No Christmas without Sissel!

Norway’s beloved songbird celebrates with two new songs

Sissel Kyrkjebø

Photo: Stian Lysberg Solum / NTB Scanpix
Norwegian songbird Sissel Kyrkjebø was recently photographed in Frogner Park in Oslo.

The Norwegian American

It’s been said many times that “there is no Christmas without Sissel.” And it is true that for many, attending one of the Norwegian songbird’s Christmas concerts is the highlight of the season. I count myself among those fans, having twice made a trip across the Atlantic to partake in the musical joy.

But Christmas 2020 will be completely different than what Sissel Kyrkjebø had imagined. Originally, she had planned another whirlwind tour, “Sissel’s Christmas 2020,” through the concert halls of Norway, Sweden, Denmark, and Germany, but in September, she realized she had to cancel because of the pandemic.

“We had to cancel,” she said in an interview with Gitte Johannessen of NTB. “We had a Christmas tour that was to go to four countries, and as the situation is now, it was not possible to carry it out with the quarantine. Since the production was quite large and we did not have to have so many concerts in Norway, it was impossible to carry out just that part.”

With such a large production at stake, so many people involved, and so many uncertainties, Sissel and her team looked for every solution to make it work, but in the end, the best solution was a complete change of plans. Many involved in her Christmas tours depend on income earned during the holiday season, and she did not want to hold them back from other gigs, should she be forced to cancel at the last minute.

“I think we turned every stone we could to make a go of it, but it did not work,” said Sissel. And in the end, she wanted everyone to be safe. “We hope to get on the road next year,” she said.

Up close and personal
But that does not mean that there will be a Christmas without Sissel. In the weeks leading up to Christmas, she will perform 10 concerts in more intimate venues, with fixed seats and strict infection control protocols in place. The tour kicked off at the Hotel Britannia in Trondheim earlier this month, while in December, she will appear at the Palm restaurant at the Grand Hotel and Finstua at Frognerseteren in Oslo. At each venue, a three-course dinner followed by an “intimate concert with Sissel” is offered.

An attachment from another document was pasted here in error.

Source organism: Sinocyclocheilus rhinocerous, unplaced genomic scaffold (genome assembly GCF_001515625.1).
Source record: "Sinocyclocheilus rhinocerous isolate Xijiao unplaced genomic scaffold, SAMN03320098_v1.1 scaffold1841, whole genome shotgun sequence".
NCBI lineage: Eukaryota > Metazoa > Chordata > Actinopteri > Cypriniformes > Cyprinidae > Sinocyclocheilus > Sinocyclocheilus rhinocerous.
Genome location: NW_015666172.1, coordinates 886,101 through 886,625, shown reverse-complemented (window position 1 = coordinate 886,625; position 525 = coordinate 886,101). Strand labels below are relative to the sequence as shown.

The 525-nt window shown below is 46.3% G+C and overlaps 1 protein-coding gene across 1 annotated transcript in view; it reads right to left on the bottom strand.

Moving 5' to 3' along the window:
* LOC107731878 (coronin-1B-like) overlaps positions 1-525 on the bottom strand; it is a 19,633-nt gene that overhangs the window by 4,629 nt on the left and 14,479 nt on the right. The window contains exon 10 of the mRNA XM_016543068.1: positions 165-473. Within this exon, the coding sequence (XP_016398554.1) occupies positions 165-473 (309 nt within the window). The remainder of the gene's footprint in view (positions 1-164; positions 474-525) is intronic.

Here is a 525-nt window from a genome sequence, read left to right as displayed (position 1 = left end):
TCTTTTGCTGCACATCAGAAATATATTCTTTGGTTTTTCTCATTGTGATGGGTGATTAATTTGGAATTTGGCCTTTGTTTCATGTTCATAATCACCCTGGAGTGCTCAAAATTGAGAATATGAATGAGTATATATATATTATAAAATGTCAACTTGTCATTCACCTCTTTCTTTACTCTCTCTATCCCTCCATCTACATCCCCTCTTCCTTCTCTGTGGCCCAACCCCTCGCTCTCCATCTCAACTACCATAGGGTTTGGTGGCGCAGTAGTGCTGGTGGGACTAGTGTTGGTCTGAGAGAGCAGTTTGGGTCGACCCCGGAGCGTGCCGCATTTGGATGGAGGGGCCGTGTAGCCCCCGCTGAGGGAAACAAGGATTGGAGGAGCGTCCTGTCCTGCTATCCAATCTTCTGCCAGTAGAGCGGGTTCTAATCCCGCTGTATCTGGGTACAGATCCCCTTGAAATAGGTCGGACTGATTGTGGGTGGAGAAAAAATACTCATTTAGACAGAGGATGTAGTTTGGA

Sissel is used to singing in front of very large audiences—the Christmas concerts are always sold out—and the singer is looking forward to a new experience. This year it will only be her and a pianist, which brings her much closer to the audience. “I’m really looking forward to it,” she said. “I’ve never done anything like this before.”

Songs for the season
Sissel will not celebrate Christmas this year without giving something to all her fans. Late in October, she already put out a new recording of “Christmas Time is Here,” a jazz standard that many know from “A Charlie Brown Christmas,” followed by a new release of “Glade Jul” (“Silent Night”) in mid-November.

For the recordings, Sissel worked with Tim Carmon, an American keyboardist from Los Angeles, who often plays with Eric Clapton. The two had worked on her “Reflections” project, a series of recordings released over the course of a year. The Christmas song recordings came about in a somewhat impromptu manner. Just before the coronavirus hit, the two were working together on another project in the studio, when Sissel asked Carmon if they could “just record some Christmas songs” if they had a little extra time.

A special feeling
“Christmas Time is Here” has been recorded by many artists over the years since it was first released in 1965, but this year the song takes on special meaning in the age of the coronavirus. It tells of the wonder and excitement of the Christmas season for children, of family gatherings, happiness and cheer, music, memories of times gone by, “love and dreams” to share. “Oh that we could always see such spirit through the year,” the song ends—words so appropriate for the times.

With Carmon at the piano and minimal string orchestration, the arrangement is “stripped down,” giving it a personal intensity. The arrangement feels natural and spontaneous, as if Sissel is singing to you and you alone. There is a tinge of melancholic nostalgia that warms the heart: a perfect song for Christmas 2020.

Sissel first recorded “Glade Jul” with the Bergen Philharmonic Orchestra in 1987 for a big event, but her new recording with Carmon is very different. Everything was recorded stripped down, with only her and the pianist in the studio, again giving the song a special focus.

Most everyone loves Christmas, and most everyone loves Sissel, too—not in the least her collaborator Tim Carmon, who turned down a gig with Eric Clapton to work with her. “I’m gonna go with Sissel,” he said. And we can be glad that he did, as we can now look forward to celebrating the season with this Norwegian-American duo with their special renditions of two very magical and heartwarming Christmas songs for a very special holiday season.

To listen to “Christmas Time is Here” with Sissel and Tim Carmon, visit
Their new recording of “Glade Jul” in both Norwegian and English is available at

This article originally appeared in the Nov. 27, 2020, issue of The Norwegian American.

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Lori Ann Reinhall

Lori Ann Reinhall, editor-in-chief of The Norwegian American, is a multilingual journalist and cultural ambassador based in Seattle. She is the president of the Seattle-Bergen Sister City Association, and she serves on the boards of several Nordic organizations.